More information about Christine Son, including a fun FAQ,  can be found at her website and on her blog.

    Many thanks to New American Library (NAL, a division of Penguin) for providing a review copy of Off the Menu, which I reviewed as part of a TLC Blog Tour.  You can follow the rest of Chritine Son’s book tour here:

    One theme that really stuck with me is that of parents wanting their children to have a “better” life than they did.  Do you think this is universal?  How has this played out (or not) in your own life?  I was the first family member of my generation to go to college.  Education is very important to me and J., and it’s a given that our kids will attend at least undergraduate school.  In fact we joke/tease about which child will attend each of our almae matres (with the same levity that we argue over which kid roots for the Red Sox and which for the Yankees).

    10 comments to Book Review: *Off the Menu* by Christine Son

    • I think it is a universal ideal to want your kids to achieve more than you. I was the first in my family to get a bachelor’s degree, and so was my husband (then he got his master’s). We expect our kids to go to college the same way our parents expected us to graduate high school. If for some reason one of our kids wants to do an apprenticeship in manual labor or go in the military that’s fine too, but there is going to be some form of post-high school learning. My husband works at a university, so the tuition discount makes it easier for us to plan for our kids to go there too.

    • I like books about first- and second-generation immigrants. After all, all U.S. citizens have immigrants somewhere in their families! I’ll add this to my miles-long wish list. Like you, I just can’t stop adding books! Thanks for stopping by.

    • Great review, I’ll have to check it out. Although Hurcules is a funny name for an Asian-American chef… I’d agree, children always want to impress their parents and do better then them in terms of achievement, but you have to remember, achievement is not solely based on monetary goals…

    • I loved your honest post. Great review. I’m part of the tour as well, but I would love to answer your question. My parents didn’t want me in the big city for college, so I appeased them and went to a small school in connecticut..only to transfer to the big bad Boston city 2 years later to finish up. My parents also wanted me to be practical and get a job lawyering or something, but I went ahead and became a writer…while not what I would prefer in the field it pays the bills and is better than lawyering…etc. :)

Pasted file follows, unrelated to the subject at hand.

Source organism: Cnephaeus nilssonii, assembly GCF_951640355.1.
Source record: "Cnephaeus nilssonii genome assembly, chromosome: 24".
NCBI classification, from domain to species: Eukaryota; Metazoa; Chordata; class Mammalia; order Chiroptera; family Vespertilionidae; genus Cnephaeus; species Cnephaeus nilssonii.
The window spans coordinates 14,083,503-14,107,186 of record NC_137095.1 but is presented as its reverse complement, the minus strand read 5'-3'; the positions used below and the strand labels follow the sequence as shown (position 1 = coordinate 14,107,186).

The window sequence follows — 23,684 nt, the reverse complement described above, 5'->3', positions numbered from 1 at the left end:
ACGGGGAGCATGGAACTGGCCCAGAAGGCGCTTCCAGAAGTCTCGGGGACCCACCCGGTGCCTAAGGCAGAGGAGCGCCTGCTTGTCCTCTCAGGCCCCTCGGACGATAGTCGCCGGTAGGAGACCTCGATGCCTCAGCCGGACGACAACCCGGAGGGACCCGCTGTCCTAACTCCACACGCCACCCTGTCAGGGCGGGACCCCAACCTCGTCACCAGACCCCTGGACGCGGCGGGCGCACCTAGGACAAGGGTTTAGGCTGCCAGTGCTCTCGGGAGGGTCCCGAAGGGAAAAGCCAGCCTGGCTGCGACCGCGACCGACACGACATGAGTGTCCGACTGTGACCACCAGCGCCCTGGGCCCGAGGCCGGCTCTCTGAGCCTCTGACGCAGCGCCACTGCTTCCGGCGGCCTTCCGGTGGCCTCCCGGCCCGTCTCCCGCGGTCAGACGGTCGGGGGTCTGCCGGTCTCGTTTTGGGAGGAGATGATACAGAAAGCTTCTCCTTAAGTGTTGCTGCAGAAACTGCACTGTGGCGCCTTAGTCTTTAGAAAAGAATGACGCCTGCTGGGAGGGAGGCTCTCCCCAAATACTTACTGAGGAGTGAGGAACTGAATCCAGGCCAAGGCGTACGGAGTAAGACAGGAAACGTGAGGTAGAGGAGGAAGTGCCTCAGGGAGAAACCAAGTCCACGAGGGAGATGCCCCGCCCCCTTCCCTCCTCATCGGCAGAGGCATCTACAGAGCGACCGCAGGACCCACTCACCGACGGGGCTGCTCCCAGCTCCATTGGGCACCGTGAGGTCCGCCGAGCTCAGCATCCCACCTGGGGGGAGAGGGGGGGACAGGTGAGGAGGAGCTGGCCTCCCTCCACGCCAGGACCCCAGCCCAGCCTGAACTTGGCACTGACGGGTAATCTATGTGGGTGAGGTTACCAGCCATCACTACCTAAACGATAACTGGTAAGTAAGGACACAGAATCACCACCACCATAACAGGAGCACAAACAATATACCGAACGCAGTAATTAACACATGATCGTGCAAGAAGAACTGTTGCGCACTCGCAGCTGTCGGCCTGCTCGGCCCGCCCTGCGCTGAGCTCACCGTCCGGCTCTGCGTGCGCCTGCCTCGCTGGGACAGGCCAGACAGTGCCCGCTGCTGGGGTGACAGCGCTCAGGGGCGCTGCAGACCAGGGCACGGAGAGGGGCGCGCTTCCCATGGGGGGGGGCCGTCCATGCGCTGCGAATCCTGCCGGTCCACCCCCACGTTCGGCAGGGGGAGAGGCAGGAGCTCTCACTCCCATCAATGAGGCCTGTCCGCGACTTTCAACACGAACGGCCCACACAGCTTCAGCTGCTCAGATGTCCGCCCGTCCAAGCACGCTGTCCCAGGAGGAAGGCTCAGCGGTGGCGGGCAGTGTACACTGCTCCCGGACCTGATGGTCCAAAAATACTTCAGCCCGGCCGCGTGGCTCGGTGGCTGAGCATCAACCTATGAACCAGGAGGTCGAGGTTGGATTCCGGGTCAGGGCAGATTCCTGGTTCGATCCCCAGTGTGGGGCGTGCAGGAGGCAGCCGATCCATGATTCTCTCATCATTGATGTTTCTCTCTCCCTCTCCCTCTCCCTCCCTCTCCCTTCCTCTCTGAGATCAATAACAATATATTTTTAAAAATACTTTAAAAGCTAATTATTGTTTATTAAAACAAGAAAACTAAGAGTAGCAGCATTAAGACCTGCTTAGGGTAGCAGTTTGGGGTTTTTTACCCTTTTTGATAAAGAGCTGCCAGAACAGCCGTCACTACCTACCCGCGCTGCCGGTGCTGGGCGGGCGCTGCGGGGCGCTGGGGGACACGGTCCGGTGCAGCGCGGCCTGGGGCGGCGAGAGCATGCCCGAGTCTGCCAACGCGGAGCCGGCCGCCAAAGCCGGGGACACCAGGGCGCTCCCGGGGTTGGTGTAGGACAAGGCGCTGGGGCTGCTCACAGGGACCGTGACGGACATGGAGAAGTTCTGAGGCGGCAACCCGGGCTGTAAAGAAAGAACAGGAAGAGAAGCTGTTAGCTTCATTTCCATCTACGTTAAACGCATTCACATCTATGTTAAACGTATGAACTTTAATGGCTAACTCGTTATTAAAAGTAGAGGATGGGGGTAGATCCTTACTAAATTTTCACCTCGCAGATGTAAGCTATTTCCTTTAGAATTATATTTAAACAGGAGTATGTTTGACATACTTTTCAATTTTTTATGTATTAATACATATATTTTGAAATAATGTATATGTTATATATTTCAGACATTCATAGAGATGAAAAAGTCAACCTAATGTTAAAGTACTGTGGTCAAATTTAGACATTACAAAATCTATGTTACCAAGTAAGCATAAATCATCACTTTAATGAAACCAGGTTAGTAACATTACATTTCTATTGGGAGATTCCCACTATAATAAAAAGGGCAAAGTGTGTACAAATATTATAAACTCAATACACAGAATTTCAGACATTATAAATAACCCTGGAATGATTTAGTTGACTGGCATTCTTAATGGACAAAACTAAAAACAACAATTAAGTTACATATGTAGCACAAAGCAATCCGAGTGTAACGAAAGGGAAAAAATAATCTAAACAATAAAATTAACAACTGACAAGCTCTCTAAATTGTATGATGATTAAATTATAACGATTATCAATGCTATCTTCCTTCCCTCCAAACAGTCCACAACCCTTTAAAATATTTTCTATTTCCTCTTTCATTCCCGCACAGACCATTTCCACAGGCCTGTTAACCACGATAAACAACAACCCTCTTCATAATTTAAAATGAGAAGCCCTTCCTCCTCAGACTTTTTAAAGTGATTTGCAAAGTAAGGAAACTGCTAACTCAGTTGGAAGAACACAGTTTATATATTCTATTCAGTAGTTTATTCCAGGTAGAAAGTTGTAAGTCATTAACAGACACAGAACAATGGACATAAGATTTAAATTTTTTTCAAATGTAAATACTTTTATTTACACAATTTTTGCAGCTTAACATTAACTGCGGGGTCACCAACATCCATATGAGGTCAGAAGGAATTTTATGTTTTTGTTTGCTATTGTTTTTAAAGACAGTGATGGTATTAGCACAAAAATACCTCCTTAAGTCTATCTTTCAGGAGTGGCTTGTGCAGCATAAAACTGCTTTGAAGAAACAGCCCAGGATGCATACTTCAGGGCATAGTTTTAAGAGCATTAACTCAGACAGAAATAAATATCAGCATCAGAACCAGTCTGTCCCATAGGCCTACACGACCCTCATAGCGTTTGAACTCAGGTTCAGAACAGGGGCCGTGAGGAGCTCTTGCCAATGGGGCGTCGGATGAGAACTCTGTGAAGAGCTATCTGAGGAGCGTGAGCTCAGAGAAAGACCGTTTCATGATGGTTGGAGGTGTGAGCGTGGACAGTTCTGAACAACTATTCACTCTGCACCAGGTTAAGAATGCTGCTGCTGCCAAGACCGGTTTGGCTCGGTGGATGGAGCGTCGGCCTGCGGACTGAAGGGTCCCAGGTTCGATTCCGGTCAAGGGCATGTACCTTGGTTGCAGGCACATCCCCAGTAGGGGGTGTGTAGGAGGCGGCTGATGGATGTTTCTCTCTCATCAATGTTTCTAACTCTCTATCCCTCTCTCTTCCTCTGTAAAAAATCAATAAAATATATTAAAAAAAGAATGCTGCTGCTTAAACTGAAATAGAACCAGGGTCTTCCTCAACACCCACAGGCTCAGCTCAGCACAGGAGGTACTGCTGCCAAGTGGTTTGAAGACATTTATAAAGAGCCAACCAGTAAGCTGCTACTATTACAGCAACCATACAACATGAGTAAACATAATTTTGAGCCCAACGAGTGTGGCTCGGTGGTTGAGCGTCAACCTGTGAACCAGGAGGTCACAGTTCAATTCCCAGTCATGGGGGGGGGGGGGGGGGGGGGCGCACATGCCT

• Alyce – how fortnuate for you (and your bills!) that your husband works at a university. Do you get to audit classes?

      Beth – I enjoy Jhumpa Lahiri and Dalia Sofer also.

      Avid – Hercules is a name she gave herself, her real Chinese name is Xiao Xiao. I totally agree that monetary success isn’t the only way to measure achievement!

      Serena – My parents always encouraged me, but never pushed. We didn’t know about many options that were out there (schooling, travel, etc.), but I found them and followed them. It’s a bit ironic that my husband and I have returned so close to my home town.

    • Very nicely done review, Dawn.

      I think most parents DO want more for their children.

      I know that I want my kids to have opportunities that I did not. I’m not necessarily talking about material or financial things, but rather experiences. For instance, I wish I had done a semester of study abroad in college and will strongly encourage my kids to do so if I get the sense it would be a good fit for their personalities. Same goes for doing a Peace Corps stint sometime between college and settling down into a full time job.

    • I really enjoyed this book!

      I know that my parents made sure my sister and I were better off, and we were the first ones to go to college. And for my daughter, I constantly tell her that the sky’s the limit. I’d love for her to achieve her dreams and then some, and my husband and I work our butts off so that we can give her the things we never had.